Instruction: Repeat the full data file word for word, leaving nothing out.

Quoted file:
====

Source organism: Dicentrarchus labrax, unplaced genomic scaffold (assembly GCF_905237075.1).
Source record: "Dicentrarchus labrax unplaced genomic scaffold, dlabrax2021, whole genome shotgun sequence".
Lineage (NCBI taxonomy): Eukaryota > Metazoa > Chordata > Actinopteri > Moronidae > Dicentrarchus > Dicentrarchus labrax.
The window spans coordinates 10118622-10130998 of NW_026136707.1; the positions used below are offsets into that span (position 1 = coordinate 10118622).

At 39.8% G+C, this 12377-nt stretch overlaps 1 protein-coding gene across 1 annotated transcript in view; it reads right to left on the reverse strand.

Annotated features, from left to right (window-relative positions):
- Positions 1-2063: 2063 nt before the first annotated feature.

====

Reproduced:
Source organism: Dicentrarchus labrax, unplaced genomic scaffold (assembly GCF_905237075.1).
Source record: "Dicentrarchus labrax unplaced genomic scaffold, dlabrax2021, whole genome shotgun sequence".
Lineage (NCBI taxonomy): Eukaryota > Metazoa > Chordata > Actinopteri > Moronidae > Dicentrarchus > Dicentrarchus labrax.
The window spans coordinates 10118622-10130998 of NW_026136707.1; the positions used below are offsets into that span (position 1 = coordinate 10118622).

At 39.8% G+C, this 12377-nt stretch overlaps 1 protein-coding gene across 1 annotated transcript in view; it reads right to left on the reverse strand.

Annotated features, from left to right (window-relative positions):
- Positions 1-2063: 2063 nt before the first annotated feature.